Everything conspires to totally creep you out. You find yourself racing across rooms avoiding monsters that often aren't even there because the big bads are tough enough yet rare enough that they represent more of an occasional hazard than an oppressive force that would turn the game into an action-oriented sneaker. Spooky, shadowy castle rooms add to the uncanny feeling that something awful is about to happen any second. Most of the rooms provide subtle chills, through the presence of ruined walls, smashed-open ceilings letting in rain, and lone candles sputtering in the middle of lonely cellar chambers. Going insane comes with interesting visual effects as well, including smearing colors, teetering camera angles, and bugs crawling across the screen. You never know what's really there. Sound effects ratchet up the tension. Daniel mutters to himself when going bonkers. Rain pours outside. Footsteps echo out of nowhere. Wind comes up suddenly in closed rooms and snuffs out candles. Disembodied voices cry for help.

Just like in the Lovecraft stories that inspired Amnesia, the monsters here drive you insane or rip you to pieces.
Just like in the Lovecraft stories that inspired Amnesia, the monsters here drive you insane or rip you to pieces.

All that said, Amnesia is more of a spooky experience than a tough game. Although the game is extremely eerie and tough to deal with because of all that "go nuts in the dark" stuff, most of the puzzles are pretty easy as long as you keep your eyes open and can deal with the often-convoluted layout of the castle. Puzzles generally involve hunting for keys, picking up various objects, jumping to avoid certain death, pulling levers, and that sort of thing. You probably won't get stumped, although the puzzles are involved and organic enough that they don't seem like pointless busywork. A sense of accomplishment can be gained through successfully finishing most of the brainteasers. Instead of just clicking on doors to open them and on levers to pull them, you have to grab onto objects with the mouse and then manipulate them in a somewhat realistic manner by pulling the mouse back, pushing it forward, and so on. So at times you do things like stack boxes to get out of rooms and smash out sections of walls with rocks. It's an interesting conceit, and the physics do serve to make Amnesia feel unique, but you might occasionally long for the ability to stop fussing with the mouse and just handle everything with good old point-and-click mechanics.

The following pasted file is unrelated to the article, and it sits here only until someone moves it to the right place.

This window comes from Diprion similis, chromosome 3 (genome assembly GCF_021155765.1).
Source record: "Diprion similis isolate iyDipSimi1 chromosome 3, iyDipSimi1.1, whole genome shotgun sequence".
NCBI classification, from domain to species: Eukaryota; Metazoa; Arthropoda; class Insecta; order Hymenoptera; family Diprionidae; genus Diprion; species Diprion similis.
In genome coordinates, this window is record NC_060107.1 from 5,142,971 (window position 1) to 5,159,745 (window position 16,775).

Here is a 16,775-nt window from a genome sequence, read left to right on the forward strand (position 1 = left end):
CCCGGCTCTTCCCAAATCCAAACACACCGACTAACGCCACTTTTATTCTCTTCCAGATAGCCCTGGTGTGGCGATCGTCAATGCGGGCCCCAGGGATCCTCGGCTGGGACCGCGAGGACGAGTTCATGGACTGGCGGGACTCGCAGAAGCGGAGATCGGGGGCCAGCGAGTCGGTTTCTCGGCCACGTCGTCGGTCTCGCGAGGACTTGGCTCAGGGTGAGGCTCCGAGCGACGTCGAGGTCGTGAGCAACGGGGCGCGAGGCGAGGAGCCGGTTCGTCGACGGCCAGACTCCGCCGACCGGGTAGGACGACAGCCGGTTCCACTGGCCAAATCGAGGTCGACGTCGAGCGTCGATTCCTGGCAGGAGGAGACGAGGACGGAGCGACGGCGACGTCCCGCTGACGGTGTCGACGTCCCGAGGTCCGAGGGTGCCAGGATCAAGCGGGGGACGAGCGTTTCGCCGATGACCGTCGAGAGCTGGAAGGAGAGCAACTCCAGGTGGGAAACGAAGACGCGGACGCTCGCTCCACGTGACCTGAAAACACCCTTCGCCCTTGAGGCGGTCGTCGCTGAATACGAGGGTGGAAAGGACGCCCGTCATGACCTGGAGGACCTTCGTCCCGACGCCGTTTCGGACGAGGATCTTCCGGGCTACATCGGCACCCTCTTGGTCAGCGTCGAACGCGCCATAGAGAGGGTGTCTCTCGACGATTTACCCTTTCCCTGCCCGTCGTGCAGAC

Amnesia: The Dark Descent is undoubtedly going to take a place among the most frightening horror games ever made. It is a touch short, at maybe six or so hours of gameplay, although you can't gripe too much about that given the cheap $20 price tag as an online download. Regardless of length, this is one uncanny, unsettling, and just plain old scary experience, especially with the lights out and your headphones on.

The Good

  • Creepy Lovecraftian atmosphere and monsters
  • Good mix of physics-based puzzles with old-fashioned adventure brainteasers
  • Spooky visuals and disturbing insanity effects
  • Horror-show sound effects that will keep you on the edge of your seat

The Bad

  • Physics-based interface can require some annoying mouse maneuvers
  • Dated visuals